I saw the announcement for Reading Ireland Month on the wonderful Cathy’s blog. How could I resist: Ah, gwan, ya will! other than to respond heartily with Ach, to be sure, to be sure, I will.
I’m very proudly Irish, having been born in County Donegal and then moved across the border to County Fermanagh so, when I saw this, I couldn’t resist taking part, especially as a re-watch of Derry Girls is encouraged and I might even get to
buy bake some wheaten bread!
I’m going to read at least one book by an Irish Author each week during March and, hopefully, complete some other Irish related posts too!
These are the four I’ve chosen:
The Storm Keeper’s Battle by Catherine Doyle. This is the final part in the Storm Keeper series which I’ve absolutely loved. It is not being released until the beginning of March but I have it ordered.
Fionn Boyle, Storm Keeper of Arranmore, is facing the fight of his life. The terrifying all- powerful sorceress Morrigan has been raised from the dead and has sealed off the island from all help. Fionn is the only thing that stands between her and a dark future. He’s got to find a way to defeat her. But there are some terrible choices in store for Fionn as the dark sorcerer begins to take his nearest and dearest for her own. With only two candles left to burn, will Fionn master his powers in time to stop her?
The Eye of the North by Sinead O’Hart. This is the book that I absolutely credit with reigniting my love for children’s books and reading in general. I very rarely re-read books, but this is one I’ve wanted to go back to for a while now, and this seems the perfect opportunity.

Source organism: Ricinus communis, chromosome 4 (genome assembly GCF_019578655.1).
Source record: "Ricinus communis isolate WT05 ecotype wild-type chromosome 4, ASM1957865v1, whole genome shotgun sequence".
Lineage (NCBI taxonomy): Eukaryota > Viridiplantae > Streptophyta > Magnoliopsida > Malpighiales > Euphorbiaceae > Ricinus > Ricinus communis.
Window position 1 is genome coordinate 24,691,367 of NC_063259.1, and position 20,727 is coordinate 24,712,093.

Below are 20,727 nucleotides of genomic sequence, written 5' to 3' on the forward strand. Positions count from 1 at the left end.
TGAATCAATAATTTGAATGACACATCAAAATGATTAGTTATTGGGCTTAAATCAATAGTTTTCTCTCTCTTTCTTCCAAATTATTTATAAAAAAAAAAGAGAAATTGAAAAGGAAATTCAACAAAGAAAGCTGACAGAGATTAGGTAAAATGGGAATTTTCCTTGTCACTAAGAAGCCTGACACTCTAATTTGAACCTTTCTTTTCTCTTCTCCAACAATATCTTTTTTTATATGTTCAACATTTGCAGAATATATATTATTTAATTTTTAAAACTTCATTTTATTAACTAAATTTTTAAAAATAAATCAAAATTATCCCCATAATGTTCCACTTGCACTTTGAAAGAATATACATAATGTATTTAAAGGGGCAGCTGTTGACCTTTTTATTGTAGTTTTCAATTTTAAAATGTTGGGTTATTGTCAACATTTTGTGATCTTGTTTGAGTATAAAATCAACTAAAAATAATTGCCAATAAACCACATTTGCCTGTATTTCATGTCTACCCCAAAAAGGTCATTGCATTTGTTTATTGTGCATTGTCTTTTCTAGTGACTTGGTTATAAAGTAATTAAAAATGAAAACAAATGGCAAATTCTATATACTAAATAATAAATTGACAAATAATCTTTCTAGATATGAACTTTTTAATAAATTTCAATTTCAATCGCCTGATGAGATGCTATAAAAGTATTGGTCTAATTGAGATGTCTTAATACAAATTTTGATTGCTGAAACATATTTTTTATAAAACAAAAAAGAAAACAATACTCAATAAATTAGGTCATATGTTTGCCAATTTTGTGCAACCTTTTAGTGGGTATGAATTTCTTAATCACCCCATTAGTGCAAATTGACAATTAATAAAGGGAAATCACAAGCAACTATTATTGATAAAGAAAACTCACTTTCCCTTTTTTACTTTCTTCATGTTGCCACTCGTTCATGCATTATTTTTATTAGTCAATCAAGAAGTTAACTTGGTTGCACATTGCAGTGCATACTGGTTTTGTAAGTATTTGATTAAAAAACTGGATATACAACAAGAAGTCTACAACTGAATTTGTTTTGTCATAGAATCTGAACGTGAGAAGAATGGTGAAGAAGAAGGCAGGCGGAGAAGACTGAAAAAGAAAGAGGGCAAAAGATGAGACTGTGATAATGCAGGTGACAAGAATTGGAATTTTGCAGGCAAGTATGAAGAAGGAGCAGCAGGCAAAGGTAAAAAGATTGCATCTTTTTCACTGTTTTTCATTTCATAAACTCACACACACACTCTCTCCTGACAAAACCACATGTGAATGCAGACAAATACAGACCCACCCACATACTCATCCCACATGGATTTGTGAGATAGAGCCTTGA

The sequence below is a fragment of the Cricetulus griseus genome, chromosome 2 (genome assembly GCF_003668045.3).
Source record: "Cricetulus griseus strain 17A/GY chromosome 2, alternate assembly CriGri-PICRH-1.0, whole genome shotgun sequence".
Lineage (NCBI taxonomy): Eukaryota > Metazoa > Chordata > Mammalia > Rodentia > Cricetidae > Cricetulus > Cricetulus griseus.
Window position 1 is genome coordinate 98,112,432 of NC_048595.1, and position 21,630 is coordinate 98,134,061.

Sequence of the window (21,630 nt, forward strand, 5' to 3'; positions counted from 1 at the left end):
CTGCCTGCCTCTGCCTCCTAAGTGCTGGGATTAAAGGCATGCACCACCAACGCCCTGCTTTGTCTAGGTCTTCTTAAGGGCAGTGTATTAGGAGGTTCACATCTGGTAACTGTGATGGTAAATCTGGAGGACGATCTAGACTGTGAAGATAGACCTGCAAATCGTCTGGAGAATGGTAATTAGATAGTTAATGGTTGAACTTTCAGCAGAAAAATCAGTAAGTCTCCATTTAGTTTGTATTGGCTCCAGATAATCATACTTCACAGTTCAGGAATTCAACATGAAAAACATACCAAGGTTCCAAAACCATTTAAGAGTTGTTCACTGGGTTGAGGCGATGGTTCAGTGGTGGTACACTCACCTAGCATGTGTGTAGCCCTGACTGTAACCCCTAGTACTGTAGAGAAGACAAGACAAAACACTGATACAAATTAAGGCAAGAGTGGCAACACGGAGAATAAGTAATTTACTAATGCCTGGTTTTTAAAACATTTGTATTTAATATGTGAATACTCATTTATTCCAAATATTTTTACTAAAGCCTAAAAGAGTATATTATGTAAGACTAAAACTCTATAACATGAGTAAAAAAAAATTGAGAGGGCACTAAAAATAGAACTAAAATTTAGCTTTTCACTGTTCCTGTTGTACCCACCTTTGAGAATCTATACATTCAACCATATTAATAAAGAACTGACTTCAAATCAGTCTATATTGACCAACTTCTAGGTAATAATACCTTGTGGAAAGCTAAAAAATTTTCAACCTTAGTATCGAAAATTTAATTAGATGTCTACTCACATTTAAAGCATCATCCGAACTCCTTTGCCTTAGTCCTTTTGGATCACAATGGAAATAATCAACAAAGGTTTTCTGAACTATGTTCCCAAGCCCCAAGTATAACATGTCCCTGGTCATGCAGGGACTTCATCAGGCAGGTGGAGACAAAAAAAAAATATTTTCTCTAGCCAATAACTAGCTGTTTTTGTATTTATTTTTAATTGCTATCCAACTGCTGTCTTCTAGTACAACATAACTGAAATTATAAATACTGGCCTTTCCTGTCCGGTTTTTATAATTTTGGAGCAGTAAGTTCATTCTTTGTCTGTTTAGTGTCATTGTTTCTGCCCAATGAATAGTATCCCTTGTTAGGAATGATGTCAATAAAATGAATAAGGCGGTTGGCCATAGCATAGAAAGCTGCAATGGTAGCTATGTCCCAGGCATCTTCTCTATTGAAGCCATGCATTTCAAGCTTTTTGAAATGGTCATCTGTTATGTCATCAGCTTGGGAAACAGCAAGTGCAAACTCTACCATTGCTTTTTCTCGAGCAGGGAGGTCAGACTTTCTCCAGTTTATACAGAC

When Emmeline’s scientist parents mysteriously disappear, she finds herself heading for a safe house, where allies have pledged to protect her. But along the way, she is kidnapped by the villainous Doctor Siegfried Bauer, who is bound for the ice fields of Greenland. There he hopes to summon a mystical creature from the depths of the ancient glaciers, a creature said to be so powerful that whoever controls it can control the world. Unfortunately, Bauer isn’t the only one determined to unleash the creature. The North Witch has laid claim to the mythical beast, too, and Emmeline along with a scrappy stowaway named Thing may be the only one with the power to save the world as we know it. Can Emmeline face one of the greatest legends of all time and live to tell the tale?
On Midnight Beach by Marie-Louise Fitzpatrick. This one has just been long-listed for the 2021 CILIP Carnegie Medal, so I’m definitely interested in reading it. It’s also set in County Donegal so another reason to read!
Donegal, 1976. When a dolphin takes up residence in Carrig Cove, Emer and her best friend, Fee, feel like they have an instant connection with it. Then Dog Cullen and his sidekick, Kit, turn up, and the four friends begin to sneak out at midnight to go down to the beach, daring each other to swim closer and closer to the creature . . . But the fame and fortune the dolphin brings to their small village builds resentment amongst their neighbours across the bay, and the summer days get longer and hotter . . . There is something wild and intense in the air. Love feels fierce, old hatreds fester, and suddenly everything feels worth fighting for.
The Druid’s Tune by Orla Melling. I remember reading a time-slip story in school which took some teenagers back to ancient Ireland and the time of Cuchulainn. I think this might be it!
While visiting distant relatives in Ireland, a teenage brother and sister, curiously uneasy about the strange workman on their cousin’s farm, discover his strange powers when they are all transported back in time to take part in the struggle between Cuchulain of Ulster and Queen Maeve of Connaught.
I’m really looking forward to reading these books by Irish Authors, and hope to find a few more over the course of the month. If anyone has any Irish Children’s Author book recommendations, I’d love to hear about them.